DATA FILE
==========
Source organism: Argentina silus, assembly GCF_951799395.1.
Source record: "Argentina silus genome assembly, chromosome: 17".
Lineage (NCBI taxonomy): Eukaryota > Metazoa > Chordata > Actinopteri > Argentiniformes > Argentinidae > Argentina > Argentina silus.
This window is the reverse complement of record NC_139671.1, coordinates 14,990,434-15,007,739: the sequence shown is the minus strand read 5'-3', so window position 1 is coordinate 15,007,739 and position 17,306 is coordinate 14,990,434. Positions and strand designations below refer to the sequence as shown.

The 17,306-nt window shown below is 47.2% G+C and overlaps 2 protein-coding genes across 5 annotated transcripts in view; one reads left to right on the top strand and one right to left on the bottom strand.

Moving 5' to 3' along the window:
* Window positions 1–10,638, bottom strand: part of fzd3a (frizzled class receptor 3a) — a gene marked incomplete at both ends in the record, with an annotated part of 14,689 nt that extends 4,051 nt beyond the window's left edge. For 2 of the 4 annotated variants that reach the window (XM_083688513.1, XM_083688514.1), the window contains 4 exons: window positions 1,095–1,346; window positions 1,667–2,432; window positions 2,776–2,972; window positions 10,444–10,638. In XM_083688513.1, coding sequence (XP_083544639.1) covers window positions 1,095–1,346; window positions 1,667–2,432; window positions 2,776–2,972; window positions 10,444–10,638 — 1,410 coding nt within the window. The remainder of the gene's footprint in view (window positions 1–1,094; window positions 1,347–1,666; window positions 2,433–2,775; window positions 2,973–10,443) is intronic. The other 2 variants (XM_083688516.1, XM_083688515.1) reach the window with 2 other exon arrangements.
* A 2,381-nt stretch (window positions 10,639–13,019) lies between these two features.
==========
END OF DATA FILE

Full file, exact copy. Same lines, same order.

Source organism: Argentina silus, assembly GCF_951799395.1.
Source record: "Argentina silus genome assembly, chromosome: 17".
Lineage (NCBI taxonomy): Eukaryota > Metazoa > Chordata > Actinopteri > Argentiniformes > Argentinidae > Argentina > Argentina silus.
This window is the reverse complement of record NC_139671.1, coordinates 14,990,434-15,007,739: the sequence shown is the minus strand read 5'-3', so window position 1 is coordinate 15,007,739 and position 17,306 is coordinate 14,990,434. Positions and strand designations below refer to the sequence as shown.

The 17,306-nt window shown below is 47.2% G+C and overlaps 2 protein-coding genes across 5 annotated transcripts in view; one reads left to right on the top strand and one right to left on the bottom strand.

Moving 5' to 3' along the window:
* Window positions 1–10,638, bottom strand: part of fzd3a (frizzled class receptor 3a) — a gene marked incomplete at both ends in the record, with an annotated part of 14,689 nt that extends 4,051 nt beyond the window's left edge. For 2 of the 4 annotated variants that reach the window (XM_083688513.1, XM_083688514.1), the window contains 4 exons: window positions 1,095–1,346; window positions 1,667–2,432; window positions 2,776–2,972; window positions 10,444–10,638. In XM_083688513.1, coding sequence (XP_083544639.1) covers window positions 1,095–1,346; window positions 1,667–2,432; window positions 2,776–2,972; window positions 10,444–10,638 — 1,410 coding nt within the window. The remainder of the gene's footprint in view (window positions 1–1,094; window positions 1,347–1,666; window positions 2,433–2,775; window positions 2,973–10,443) is intronic. The other 2 variants (XM_083688516.1, XM_083688515.1) reach the window with 2 other exon arrangements.
* A 2,381-nt stretch (window positions 10,639–13,019) lies between these two features.